the likelihood that the weather will change on each given day
    days ‑ number of days for which to generate weather
    '''
    #Always start as if yesterday were sunny
    current_weather = 'sunny'
    #First item is the probability that the weather will stay the same
    #Second item is the probability that the weather will change
    #The higher the volatility the greater the likelihood of change
    weights = 1.0‑volatility, volatility    #For fun track how many sunny days in a row there have been
    sunny_run = 1
    #How many rainy days in a row there have been
    rainy_run = 0
    for day in range(days):
        #Figure out the opposite of the current weather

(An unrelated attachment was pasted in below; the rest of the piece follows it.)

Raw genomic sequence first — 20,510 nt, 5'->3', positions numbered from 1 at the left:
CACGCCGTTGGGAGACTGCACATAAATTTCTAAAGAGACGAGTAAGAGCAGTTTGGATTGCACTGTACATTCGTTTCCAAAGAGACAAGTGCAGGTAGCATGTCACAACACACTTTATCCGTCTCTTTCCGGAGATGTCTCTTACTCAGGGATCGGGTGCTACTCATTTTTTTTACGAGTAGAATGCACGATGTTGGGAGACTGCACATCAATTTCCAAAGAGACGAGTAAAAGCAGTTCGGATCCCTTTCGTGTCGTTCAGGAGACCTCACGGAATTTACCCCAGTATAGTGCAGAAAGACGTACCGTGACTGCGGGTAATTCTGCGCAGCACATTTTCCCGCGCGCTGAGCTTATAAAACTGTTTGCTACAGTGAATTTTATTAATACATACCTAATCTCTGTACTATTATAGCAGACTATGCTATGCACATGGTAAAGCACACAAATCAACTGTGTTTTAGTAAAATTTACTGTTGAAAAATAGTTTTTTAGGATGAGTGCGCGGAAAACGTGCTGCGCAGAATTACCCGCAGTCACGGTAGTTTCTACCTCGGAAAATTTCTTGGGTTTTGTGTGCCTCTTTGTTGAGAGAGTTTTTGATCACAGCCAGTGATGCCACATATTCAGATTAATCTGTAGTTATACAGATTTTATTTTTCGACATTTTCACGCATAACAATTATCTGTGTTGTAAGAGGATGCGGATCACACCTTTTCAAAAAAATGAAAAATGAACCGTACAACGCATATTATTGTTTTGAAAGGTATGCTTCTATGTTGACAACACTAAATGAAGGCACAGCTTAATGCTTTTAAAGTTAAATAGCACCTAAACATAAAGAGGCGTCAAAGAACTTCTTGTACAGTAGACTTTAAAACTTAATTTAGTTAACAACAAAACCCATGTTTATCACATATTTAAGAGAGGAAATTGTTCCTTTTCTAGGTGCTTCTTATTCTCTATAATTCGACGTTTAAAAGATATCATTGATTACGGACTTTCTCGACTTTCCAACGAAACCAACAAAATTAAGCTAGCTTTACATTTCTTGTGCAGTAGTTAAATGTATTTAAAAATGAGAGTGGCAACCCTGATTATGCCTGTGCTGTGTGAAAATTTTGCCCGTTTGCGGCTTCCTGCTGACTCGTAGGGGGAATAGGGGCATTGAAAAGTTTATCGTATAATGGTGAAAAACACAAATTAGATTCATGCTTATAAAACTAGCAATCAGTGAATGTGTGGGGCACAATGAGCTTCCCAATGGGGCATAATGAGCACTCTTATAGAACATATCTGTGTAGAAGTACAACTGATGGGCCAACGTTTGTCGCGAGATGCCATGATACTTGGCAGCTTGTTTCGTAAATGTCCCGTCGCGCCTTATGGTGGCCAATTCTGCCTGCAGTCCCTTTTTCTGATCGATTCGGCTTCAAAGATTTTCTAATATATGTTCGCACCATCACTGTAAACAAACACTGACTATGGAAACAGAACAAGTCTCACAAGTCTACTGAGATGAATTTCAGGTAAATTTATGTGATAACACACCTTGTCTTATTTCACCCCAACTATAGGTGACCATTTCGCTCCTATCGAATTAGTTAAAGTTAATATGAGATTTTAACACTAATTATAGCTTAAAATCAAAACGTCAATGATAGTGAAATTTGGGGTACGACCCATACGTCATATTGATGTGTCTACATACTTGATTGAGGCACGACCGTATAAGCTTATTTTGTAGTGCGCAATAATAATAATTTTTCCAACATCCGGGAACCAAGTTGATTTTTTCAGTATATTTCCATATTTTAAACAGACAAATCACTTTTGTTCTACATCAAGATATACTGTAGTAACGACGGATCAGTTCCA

other_weather = 'rainy' if current_weather == 'sunny' else 'sunny'
        #Set up to choose the next day's weather. First set up the choices
        choose_from = current_weather, other_weather        #random.choices returns a list of random choices based on the weights
        #By default a list of 1 item, so we grab that first and only item with 0        current_weather = random.choices(choose_from, weights)0        yield 'today it is ' + current_weather
        if current_weather == 'sunny':
            #Check for runs of three or more sunny days
            sunny_run += 1
            rainy_run = 0
            if sunny_run >= 3:
                yield "Uh oh! We're getting thirsty!"
        else:
            #Check for runs of three or more rainy days
            rainy_run += 1
            sunny_run = 0
            if rainy_run >= 3:
                yield "Rain, rain go away!"
    return

#Create a generator object and print its series of messages
for msg in weathermaker(0.2, 10):
    print(msg)